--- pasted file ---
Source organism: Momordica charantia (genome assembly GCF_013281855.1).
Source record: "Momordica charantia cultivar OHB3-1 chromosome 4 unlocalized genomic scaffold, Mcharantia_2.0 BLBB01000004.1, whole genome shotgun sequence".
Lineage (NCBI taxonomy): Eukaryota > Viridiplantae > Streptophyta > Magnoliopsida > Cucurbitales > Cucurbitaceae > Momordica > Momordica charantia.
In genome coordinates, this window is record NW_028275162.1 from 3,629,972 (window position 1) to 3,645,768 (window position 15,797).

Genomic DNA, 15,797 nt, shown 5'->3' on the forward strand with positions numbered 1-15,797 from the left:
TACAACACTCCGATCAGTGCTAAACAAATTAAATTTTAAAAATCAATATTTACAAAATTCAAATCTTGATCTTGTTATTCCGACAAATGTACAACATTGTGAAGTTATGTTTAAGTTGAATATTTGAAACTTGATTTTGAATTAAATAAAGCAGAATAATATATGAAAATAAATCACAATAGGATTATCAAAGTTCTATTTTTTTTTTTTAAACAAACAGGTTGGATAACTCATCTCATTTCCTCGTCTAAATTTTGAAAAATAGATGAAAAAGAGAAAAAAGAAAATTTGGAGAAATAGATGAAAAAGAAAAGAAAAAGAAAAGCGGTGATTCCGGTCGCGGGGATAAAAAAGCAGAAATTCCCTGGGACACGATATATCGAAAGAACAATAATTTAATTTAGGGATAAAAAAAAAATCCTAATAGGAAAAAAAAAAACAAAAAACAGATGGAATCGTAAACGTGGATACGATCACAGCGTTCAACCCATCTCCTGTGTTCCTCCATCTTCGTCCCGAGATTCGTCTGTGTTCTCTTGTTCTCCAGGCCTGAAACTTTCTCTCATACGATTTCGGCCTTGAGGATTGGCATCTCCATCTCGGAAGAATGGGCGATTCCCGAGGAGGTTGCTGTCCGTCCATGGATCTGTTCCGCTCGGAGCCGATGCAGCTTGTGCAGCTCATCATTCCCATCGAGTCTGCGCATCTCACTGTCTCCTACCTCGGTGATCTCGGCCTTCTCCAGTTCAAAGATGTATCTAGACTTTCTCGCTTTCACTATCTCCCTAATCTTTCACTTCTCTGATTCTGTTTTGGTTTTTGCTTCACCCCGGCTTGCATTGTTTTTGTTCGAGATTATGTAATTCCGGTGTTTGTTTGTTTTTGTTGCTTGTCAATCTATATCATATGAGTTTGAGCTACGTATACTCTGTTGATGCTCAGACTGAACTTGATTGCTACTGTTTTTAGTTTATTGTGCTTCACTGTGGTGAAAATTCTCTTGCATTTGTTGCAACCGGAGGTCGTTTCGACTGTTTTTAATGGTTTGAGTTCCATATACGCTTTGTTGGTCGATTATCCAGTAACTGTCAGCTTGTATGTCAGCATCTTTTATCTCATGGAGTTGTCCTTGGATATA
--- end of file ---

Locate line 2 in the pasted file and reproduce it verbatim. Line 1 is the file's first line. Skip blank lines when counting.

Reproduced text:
Source record: "Momordica charantia cultivar OHB3-1 chromosome 4 unlocalized genomic scaffold, Mcharantia_2.0 BLBB01000004.1, whole genome shotgun sequence".